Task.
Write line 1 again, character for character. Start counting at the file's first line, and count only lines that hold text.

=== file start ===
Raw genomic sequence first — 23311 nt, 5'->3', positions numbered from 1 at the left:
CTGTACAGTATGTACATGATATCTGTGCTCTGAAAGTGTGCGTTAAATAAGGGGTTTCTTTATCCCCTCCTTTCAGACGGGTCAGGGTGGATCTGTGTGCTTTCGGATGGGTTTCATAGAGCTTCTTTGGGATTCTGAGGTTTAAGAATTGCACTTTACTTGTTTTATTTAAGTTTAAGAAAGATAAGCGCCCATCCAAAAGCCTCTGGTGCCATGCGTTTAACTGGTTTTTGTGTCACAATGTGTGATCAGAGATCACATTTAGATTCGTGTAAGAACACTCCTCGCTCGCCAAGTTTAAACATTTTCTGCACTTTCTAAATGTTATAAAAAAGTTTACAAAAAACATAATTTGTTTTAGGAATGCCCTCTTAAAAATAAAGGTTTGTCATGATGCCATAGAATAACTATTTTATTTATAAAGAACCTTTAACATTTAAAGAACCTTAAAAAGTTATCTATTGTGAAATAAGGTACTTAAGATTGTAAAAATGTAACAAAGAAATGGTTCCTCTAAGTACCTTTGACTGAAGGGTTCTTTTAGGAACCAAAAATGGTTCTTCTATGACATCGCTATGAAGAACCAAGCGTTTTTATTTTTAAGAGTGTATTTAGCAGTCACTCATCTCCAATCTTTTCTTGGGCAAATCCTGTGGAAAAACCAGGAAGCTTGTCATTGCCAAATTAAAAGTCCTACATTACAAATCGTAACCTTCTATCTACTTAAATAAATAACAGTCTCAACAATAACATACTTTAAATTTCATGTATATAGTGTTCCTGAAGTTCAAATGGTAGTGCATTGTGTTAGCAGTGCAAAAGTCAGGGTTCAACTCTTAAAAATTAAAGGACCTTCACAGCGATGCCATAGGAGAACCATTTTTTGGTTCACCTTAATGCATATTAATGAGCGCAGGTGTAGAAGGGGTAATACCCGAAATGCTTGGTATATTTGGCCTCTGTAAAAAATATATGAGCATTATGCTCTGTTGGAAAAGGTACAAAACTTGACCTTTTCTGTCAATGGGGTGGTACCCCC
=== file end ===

Raw genomic sequence first — 23311 nt, 5'->3', positions numbered from 1 at the left: